Give yourself a hand!

Hi; hope you’ve had a good week and welcome back to Attention-ology for K – 5 Teachers! 

I’ve been busy announcing my new blog to other teachers and parents and making plans for ways to enhance it.  I’ve also been doing more research on attention-getting strategies that other educators use with success in their elementary school classrooms so that I can share them here.

Hand clapping – simple, upbeat & personal – As you may know, when teachers want students’ eyes and ears, many clap their hands in a one, two – one, two, three sequence and ask their students to repeat the same sequence by clapping their own hands. This is a quick, easy, fairly effective way to preface giving the class directions or making important announcements.

Any activity like hand clapping that requires students to use more than one of their five senses stands a good chance of catching and keeping their attention.  Hand clapping has audio and sensory elements.  When a teacher starts clapping, the sound surprises the class. Delightful surprises always get attention!  

As I listened this past week to teachers describe some of their attention-getting strategies, I realized that one of the best ways to know what works is to learn what doesn’t.  While my associates in education and I were talking, I noticed them roll their eyes when they mentioned the common old practice of flipping the classroom light switch off and on to direct the class to quiet down.  Two thoughts ran through my mind during this part of our conversation.  First, it was obvious that switching classroom lights on and off seemed to be a nuisance to the teachers who used this strategy. (I’ve never used this flip trick.) Second, the light switch strategy probably lost its punch after one or two uses.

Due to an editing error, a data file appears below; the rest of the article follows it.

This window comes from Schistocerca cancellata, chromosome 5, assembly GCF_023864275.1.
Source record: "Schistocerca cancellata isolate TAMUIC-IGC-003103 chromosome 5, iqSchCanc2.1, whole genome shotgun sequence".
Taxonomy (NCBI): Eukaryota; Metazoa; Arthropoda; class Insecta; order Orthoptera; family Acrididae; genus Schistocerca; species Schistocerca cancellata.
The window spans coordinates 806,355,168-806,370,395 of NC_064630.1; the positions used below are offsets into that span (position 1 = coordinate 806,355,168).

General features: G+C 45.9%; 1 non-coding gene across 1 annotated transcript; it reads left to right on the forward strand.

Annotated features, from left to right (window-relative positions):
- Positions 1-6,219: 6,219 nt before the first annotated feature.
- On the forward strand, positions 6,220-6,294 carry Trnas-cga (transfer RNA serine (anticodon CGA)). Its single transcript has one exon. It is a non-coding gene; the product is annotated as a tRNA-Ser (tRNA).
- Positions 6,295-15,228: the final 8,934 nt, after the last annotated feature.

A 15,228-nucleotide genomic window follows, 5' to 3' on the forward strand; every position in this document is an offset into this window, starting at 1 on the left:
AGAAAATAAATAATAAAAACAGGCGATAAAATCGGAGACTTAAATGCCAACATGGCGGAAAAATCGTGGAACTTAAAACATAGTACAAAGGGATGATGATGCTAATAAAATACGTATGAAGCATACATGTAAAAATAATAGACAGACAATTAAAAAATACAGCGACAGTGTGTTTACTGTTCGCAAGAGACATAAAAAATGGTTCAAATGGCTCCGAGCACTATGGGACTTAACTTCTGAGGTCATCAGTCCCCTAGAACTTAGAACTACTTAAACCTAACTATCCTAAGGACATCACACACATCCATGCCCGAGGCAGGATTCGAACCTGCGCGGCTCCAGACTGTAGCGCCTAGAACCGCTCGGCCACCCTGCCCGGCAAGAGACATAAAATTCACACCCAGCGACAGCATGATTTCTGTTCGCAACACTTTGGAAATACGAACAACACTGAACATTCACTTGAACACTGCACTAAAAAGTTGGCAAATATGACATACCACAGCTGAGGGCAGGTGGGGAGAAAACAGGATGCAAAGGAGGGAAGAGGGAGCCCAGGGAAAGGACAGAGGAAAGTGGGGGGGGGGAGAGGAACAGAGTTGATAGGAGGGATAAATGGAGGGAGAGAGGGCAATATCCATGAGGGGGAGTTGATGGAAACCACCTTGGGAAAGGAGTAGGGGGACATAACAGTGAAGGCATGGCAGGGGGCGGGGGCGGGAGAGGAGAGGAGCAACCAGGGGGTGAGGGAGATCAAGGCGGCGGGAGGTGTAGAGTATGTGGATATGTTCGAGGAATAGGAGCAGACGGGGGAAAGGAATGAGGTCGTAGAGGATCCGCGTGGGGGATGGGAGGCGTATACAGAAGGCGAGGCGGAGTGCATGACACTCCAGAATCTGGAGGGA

Elementary students today are used to being offered variety in just about everything.  So, give yourself a hand if you’re striving to vary the attention-getting strategies you use with children.

Remember, you don’t need to be a magician to work magic in instructional settings!

Talk with you next week,

BarbaraThe Lovable Poet

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Barbara Cleary has been serving as a resource to hundreds of educators for more than 25 years. An award-winning writer, producer, teacher, and trainer, Barbara’s focus is on offering easy, fun tools and tricks that support K-5 curricula and assist teachers with classroom management.
Quick tips for common classroom conundrums: K-5
Situation: Students are having trouble writing connecting sentences between the beginning, middle and end of a story.

Solution: Show toy airplanes, pretending to make them "take off" across notebook paper. Explain to the class that stories, like airplanes, require clear "flight paths."

Related Posts: Become the Classroom of the Traveling Story!